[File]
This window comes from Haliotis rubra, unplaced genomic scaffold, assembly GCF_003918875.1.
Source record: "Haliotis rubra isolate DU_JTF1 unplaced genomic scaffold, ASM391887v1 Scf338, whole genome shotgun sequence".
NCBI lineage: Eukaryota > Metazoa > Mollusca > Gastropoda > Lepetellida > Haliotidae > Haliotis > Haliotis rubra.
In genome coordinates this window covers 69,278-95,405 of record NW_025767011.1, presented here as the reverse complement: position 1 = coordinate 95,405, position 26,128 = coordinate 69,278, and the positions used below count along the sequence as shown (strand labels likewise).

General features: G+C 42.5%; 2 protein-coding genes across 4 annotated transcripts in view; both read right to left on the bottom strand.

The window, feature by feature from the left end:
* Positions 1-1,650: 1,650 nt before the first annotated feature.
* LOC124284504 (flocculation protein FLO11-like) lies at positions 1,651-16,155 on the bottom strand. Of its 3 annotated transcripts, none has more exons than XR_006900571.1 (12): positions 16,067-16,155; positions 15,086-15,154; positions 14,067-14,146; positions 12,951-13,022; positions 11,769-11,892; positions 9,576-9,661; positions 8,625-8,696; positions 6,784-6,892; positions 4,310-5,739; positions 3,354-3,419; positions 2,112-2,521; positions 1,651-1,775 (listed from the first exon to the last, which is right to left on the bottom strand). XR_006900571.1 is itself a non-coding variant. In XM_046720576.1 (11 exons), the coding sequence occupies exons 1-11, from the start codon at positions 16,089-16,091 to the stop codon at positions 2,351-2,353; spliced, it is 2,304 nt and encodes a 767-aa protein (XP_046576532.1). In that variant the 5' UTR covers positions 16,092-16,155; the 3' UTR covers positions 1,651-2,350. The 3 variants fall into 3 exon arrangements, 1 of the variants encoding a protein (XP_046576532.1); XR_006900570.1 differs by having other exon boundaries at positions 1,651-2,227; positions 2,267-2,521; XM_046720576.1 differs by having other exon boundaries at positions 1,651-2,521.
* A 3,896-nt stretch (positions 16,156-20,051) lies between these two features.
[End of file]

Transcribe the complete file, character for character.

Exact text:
This window comes from Haliotis rubra, unplaced genomic scaffold, assembly GCF_003918875.1.
Source record: "Haliotis rubra isolate DU_JTF1 unplaced genomic scaffold, ASM391887v1 Scf338, whole genome shotgun sequence".
NCBI lineage: Eukaryota > Metazoa > Mollusca > Gastropoda > Lepetellida > Haliotidae > Haliotis > Haliotis rubra.
In genome coordinates this window covers 69,278-95,405 of record NW_025767011.1, presented here as the reverse complement: position 1 = coordinate 95,405, position 26,128 = coordinate 69,278, and the positions used below count along the sequence as shown (strand labels likewise).

General features: G+C 42.5%; 2 protein-coding genes across 4 annotated transcripts in view; both read right to left on the bottom strand.

The window, feature by feature from the left end:
* Positions 1-1,650: 1,650 nt before the first annotated feature.
* LOC124284504 (flocculation protein FLO11-like) lies at positions 1,651-16,155 on the bottom strand. Of its 3 annotated transcripts, none has more exons than XR_006900571.1 (12): positions 16,067-16,155; positions 15,086-15,154; positions 14,067-14,146; positions 12,951-13,022; positions 11,769-11,892; positions 9,576-9,661; positions 8,625-8,696; positions 6,784-6,892; positions 4,310-5,739; positions 3,354-3,419; positions 2,112-2,521; positions 1,651-1,775 (listed from the first exon to the last, which is right to left on the bottom strand). XR_006900571.1 is itself a non-coding variant. In XM_046720576.1 (11 exons), the coding sequence occupies exons 1-11, from the start codon at positions 16,089-16,091 to the stop codon at positions 2,351-2,353; spliced, it is 2,304 nt and encodes a 767-aa protein (XP_046576532.1). In that variant the 5' UTR covers positions 16,092-16,155; the 3' UTR covers positions 1,651-2,350. The 3 variants fall into 3 exon arrangements, 1 of the variants encoding a protein (XP_046576532.1); XR_006900570.1 differs by having other exon boundaries at positions 1,651-2,227; positions 2,267-2,521; XM_046720576.1 differs by having other exon boundaries at positions 1,651-2,521.
* A 3,896-nt stretch (positions 16,156-20,051) lies between these two features.